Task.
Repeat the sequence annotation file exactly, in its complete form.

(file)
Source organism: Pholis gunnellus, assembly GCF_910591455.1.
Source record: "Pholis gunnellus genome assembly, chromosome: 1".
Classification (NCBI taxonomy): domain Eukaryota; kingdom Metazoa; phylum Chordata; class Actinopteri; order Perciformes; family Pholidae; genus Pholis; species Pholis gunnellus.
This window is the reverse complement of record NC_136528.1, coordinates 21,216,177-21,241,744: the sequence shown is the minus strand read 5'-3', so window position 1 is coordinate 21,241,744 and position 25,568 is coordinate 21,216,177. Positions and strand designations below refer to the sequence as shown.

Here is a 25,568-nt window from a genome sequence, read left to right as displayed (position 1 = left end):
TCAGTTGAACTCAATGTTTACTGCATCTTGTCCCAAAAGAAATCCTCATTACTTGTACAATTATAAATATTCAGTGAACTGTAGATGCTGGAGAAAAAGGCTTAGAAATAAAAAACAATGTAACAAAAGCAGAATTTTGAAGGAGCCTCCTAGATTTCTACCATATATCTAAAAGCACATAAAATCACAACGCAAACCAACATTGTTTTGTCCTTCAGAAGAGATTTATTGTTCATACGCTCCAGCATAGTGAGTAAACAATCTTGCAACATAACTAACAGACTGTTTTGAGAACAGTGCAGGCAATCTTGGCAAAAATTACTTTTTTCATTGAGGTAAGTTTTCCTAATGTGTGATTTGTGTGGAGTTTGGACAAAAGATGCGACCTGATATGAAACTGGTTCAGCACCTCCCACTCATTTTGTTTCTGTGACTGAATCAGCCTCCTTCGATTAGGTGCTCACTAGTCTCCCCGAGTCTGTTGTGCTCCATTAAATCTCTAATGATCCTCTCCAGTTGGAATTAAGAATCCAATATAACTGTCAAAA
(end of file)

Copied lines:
Source organism: Pholis gunnellus, assembly GCF_910591455.1.
Source record: "Pholis gunnellus genome assembly, chromosome: 1".
Classification (NCBI taxonomy): domain Eukaryota; kingdom Metazoa; phylum Chordata; class Actinopteri; order Perciformes; family Pholidae; genus Pholis; species Pholis gunnellus.
This window is the reverse complement of record NC_136528.1, coordinates 21,216,177-21,241,744: the sequence shown is the minus strand read 5'-3', so window position 1 is coordinate 21,241,744 and position 25,568 is coordinate 21,216,177. Positions and strand designations below refer to the sequence as shown.

Here is a 25,568-nt window from a genome sequence, read left to right as displayed (position 1 = left end):
TCAGTTGAACTCAATGTTTACTGCATCTTGTCCCAAAAGAAATCCTCATTACTTGTACAATTATAAATATTCAGTGAACTGTAGATGCTGGAGAAAAAGGCTTAGAAATAAAAAACAATGTAACAAAAGCAGAATTTTGAAGGAGCCTCCTAGATTTCTACCATATATCTAAAAGCACATAAAATCACAACGCAAACCAACATTGTTTTGTCCTTCAGAAGAGATTTATTGTTCATACGCTCCAGCATAGTGAGTAAACAATCTTGCAACATAACTAACAGACTGTTTTGAGAACAGTGCAGGCAATCTTGGCAAAAATTACTTTTTTCATTGAGGTAAGTTTTCCTAATGTGTGATTTGTGTGGAGTTTGGACAAAAGATGCGACCTGATATGAAACTGGTTCAGCACCTCCCACTCATTTTGTTTCTGTGACTGAATCAGCCTCCTTCGATTAGGTGCTCACTAGTCTCCCCGAGTCTGTTGTGCTCCATTAAATCTCTAATGATCCTCTCCAGTTGGAATTAAGAATCCAATATAACTGTCAAAA